Gray area – The problem may be conspecific – pertaining to the human condition.

      :)

      Not correcting you, just expanding.

      ~Cat

      • Kelly

        Are you suggesting that the conscious mind is always aware when their is a problem, universally or otherwise? (contingent – not sure what you mean by that) I would say no, but like you said, I may be overlapping epistemology and psychology. I believe that they exist together, not separate. Most rationalizing reconstructions tend to oversimplify what is an exceptionally complex story.

        • con·tin·gent
             
          –adjective

          Logic . (of a proposition) neither logically necessary nor logically impossible, so that its truth or falsity can be established only by sensory observation.

          http://dictionary.reference.com/browse/contingent

          //Are you suggesting that the conscious mind is always aware when their is a problem, universally or otherwise?//

          Negative. My apologies for being so brief.

          My initial statement:

          “that is, until a problem draws a focus”

          This leads on conscious awareness. Nothing else. That is, when a problem is perceived by the subject. The problem may be an issue like hunger (“universal” – something that all people experience). This would place the problem in existence before the subject in time.

          The problem may also be unique to the individual. Thus, establishing a dependent relationship (contingent) with the subject and the problem.

          You were inquiring about about where the potential problem(s) existed in time, correct?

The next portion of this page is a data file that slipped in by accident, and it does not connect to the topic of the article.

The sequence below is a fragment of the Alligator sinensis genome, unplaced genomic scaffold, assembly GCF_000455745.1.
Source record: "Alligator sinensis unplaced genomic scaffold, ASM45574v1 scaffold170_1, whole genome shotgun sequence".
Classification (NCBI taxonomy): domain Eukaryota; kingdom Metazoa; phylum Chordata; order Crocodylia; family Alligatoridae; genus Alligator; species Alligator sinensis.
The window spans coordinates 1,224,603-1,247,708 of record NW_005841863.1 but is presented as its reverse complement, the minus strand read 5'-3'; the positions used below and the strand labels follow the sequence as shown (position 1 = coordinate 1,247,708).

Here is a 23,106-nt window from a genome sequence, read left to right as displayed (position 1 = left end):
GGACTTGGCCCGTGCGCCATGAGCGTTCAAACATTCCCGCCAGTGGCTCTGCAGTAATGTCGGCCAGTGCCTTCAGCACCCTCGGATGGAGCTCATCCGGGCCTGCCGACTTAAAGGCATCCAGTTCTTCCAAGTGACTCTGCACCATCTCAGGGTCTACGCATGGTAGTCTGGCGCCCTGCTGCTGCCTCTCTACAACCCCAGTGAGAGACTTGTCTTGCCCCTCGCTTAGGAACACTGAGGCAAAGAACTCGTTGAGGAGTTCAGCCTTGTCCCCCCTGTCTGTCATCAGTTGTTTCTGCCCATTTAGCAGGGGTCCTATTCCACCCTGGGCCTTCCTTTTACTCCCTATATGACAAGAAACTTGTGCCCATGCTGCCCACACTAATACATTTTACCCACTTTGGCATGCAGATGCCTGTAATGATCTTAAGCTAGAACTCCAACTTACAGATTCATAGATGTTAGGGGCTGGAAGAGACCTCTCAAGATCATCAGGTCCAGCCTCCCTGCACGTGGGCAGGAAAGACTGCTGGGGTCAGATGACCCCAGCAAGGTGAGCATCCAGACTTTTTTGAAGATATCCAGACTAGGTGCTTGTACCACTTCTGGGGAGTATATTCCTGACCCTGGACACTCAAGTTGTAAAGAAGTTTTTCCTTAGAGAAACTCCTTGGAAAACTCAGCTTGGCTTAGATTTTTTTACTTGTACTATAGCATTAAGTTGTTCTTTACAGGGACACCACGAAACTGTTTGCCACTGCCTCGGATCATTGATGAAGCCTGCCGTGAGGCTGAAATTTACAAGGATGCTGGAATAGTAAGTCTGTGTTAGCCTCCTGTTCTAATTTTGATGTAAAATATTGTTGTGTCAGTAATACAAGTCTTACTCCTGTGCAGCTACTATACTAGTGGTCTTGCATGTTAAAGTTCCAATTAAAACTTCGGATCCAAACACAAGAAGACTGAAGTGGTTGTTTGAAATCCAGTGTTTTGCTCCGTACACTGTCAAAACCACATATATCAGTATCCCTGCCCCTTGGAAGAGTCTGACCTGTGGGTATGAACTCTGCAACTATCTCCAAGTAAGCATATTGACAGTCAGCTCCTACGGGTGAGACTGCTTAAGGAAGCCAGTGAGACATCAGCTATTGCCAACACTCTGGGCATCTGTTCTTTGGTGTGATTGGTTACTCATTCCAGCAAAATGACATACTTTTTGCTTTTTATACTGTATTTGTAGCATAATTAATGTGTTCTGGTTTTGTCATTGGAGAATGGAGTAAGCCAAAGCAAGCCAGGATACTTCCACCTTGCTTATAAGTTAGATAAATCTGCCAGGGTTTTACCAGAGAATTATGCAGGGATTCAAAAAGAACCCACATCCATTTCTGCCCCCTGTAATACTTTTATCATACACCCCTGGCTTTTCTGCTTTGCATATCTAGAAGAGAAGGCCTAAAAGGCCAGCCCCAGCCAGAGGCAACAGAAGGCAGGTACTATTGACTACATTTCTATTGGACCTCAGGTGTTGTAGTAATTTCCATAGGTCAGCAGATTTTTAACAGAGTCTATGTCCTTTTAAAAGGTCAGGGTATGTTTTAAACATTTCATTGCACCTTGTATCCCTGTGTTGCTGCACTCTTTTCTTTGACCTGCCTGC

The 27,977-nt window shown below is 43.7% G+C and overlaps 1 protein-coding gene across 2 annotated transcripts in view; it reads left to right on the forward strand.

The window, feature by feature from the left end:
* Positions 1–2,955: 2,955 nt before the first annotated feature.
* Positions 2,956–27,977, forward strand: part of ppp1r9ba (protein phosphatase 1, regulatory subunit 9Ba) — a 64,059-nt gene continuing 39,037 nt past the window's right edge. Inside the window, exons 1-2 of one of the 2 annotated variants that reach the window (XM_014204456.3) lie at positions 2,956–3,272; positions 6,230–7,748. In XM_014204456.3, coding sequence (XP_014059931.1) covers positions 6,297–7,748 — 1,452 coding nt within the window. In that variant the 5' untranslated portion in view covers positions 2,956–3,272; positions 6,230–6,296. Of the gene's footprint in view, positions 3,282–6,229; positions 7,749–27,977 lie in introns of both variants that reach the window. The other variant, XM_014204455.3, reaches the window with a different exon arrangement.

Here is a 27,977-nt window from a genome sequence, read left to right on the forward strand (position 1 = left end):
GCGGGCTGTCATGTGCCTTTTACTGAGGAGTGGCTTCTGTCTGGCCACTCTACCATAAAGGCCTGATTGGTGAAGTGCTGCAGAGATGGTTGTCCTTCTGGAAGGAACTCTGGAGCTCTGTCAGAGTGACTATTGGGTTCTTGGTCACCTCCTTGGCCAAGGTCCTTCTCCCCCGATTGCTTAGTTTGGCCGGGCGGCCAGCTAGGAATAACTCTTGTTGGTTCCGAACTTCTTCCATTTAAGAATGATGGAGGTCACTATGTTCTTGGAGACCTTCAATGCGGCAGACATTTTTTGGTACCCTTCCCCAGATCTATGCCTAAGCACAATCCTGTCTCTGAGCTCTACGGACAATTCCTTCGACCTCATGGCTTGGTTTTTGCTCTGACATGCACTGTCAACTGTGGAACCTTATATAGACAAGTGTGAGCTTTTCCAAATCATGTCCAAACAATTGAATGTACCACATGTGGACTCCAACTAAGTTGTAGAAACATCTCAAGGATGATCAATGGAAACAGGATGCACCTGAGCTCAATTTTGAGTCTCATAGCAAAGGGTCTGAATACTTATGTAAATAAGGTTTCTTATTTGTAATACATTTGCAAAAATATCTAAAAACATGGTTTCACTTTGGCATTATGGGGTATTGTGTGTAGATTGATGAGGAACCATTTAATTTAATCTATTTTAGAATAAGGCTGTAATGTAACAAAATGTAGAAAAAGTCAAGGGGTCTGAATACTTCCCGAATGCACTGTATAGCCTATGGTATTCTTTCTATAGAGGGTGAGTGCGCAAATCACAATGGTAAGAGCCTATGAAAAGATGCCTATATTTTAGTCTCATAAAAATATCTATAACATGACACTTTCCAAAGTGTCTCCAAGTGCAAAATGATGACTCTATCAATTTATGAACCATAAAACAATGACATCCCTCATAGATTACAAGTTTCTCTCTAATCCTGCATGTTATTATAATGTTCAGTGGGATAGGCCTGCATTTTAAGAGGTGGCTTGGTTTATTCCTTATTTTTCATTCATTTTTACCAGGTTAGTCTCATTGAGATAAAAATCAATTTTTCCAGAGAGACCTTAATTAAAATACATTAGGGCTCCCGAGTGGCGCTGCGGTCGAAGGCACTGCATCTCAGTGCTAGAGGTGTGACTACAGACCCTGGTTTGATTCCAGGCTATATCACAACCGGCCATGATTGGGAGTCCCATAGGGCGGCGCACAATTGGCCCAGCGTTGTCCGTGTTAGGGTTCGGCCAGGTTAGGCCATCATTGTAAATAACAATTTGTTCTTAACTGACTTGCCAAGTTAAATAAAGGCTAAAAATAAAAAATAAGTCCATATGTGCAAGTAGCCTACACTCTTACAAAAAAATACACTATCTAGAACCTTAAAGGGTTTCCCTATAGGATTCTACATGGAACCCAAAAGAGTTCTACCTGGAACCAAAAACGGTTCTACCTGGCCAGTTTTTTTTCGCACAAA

I would not place so much emphasis on where epistemology ends and psychology begins. Rather, focus on how the two relate.

          Think on it – epistemology is the study of cognition, essentially. This is why I am explaining cognitive principles. I have to appeal to psychology a bit because it provides an excellent working example.

          Hope this helps…

          • A problem, say in relationships, may exist in the eyes of, say, an individual’s perception of another.

            Does this constitute a real problem or a virtual one?

            This is where psychology can be both good and bad.
            With the Journals filling to the brim with MLA’s (Multi Letter Acronyms) of fancy terms, there seems to be an epidemic of “conditions” and “classifications” at a person’s disposal to be used to label someone else only because of a disagreement.

            This gives rise to seeding uncertainty in others and can lead to a questioning of whether they are consciously aware of their own problems, and eventually either lead them to a counselor or to heavy drinking!!! ;)

            I’m of the opinion that in such cases we overthink way too much.

            • I agree with you, there, Robert. I think psychology has both useful and useless applications.

              The reason I’m touching on it here is because I want to graze over the process of cognition.